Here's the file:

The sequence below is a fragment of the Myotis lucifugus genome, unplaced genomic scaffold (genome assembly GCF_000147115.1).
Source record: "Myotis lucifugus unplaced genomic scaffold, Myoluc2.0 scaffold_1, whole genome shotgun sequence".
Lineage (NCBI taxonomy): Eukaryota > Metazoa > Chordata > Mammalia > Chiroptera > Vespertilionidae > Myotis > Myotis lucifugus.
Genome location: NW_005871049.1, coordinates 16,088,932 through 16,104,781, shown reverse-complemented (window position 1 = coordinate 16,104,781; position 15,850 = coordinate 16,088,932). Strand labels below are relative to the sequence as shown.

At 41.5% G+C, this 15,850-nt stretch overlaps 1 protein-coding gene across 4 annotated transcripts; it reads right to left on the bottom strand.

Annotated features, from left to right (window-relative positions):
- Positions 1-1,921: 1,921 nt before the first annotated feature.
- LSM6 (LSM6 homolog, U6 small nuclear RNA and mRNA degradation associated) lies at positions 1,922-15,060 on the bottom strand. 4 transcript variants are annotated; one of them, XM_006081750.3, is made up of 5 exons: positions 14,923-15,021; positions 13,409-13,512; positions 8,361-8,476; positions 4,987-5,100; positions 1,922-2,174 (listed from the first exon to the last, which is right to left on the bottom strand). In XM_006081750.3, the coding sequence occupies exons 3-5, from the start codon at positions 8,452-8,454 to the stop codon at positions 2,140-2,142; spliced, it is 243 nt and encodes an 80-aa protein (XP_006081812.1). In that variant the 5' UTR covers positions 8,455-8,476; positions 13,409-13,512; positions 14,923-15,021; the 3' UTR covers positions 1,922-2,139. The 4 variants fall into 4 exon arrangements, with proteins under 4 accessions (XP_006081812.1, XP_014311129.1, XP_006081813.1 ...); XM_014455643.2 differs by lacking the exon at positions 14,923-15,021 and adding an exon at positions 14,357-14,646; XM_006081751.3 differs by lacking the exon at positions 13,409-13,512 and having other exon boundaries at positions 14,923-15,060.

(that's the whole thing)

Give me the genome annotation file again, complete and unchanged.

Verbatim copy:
The sequence below is a fragment of the Myotis lucifugus genome, unplaced genomic scaffold (genome assembly GCF_000147115.1).
Source record: "Myotis lucifugus unplaced genomic scaffold, Myoluc2.0 scaffold_1, whole genome shotgun sequence".
Lineage (NCBI taxonomy): Eukaryota > Metazoa > Chordata > Mammalia > Chiroptera > Vespertilionidae > Myotis > Myotis lucifugus.
Genome location: NW_005871049.1, coordinates 16,088,932 through 16,104,781, shown reverse-complemented (window position 1 = coordinate 16,104,781; position 15,850 = coordinate 16,088,932). Strand labels below are relative to the sequence as shown.

At 41.5% G+C, this 15,850-nt stretch overlaps 1 protein-coding gene across 4 annotated transcripts; it reads right to left on the bottom strand.

Annotated features, from left to right (window-relative positions):
- Positions 1-1,921: 1,921 nt before the first annotated feature.
- LSM6 (LSM6 homolog, U6 small nuclear RNA and mRNA degradation associated) lies at positions 1,922-15,060 on the bottom strand. 4 transcript variants are annotated; one of them, XM_006081750.3, is made up of 5 exons: positions 14,923-15,021; positions 13,409-13,512; positions 8,361-8,476; positions 4,987-5,100; positions 1,922-2,174 (listed from the first exon to the last, which is right to left on the bottom strand). In XM_006081750.3, the coding sequence occupies exons 3-5, from the start codon at positions 8,452-8,454 to the stop codon at positions 2,140-2,142; spliced, it is 243 nt and encodes an 80-aa protein (XP_006081812.1). In that variant the 5' UTR covers positions 8,455-8,476; positions 13,409-13,512; positions 14,923-15,021; the 3' UTR covers positions 1,922-2,139. The 4 variants fall into 4 exon arrangements, with proteins under 4 accessions (XP_006081812.1, XP_014311129.1, XP_006081813.1 ...); XM_014455643.2 differs by lacking the exon at positions 14,923-15,021 and adding an exon at positions 14,357-14,646; XM_006081751.3 differs by lacking the exon at positions 13,409-13,512 and having other exon boundaries at positions 14,923-15,060.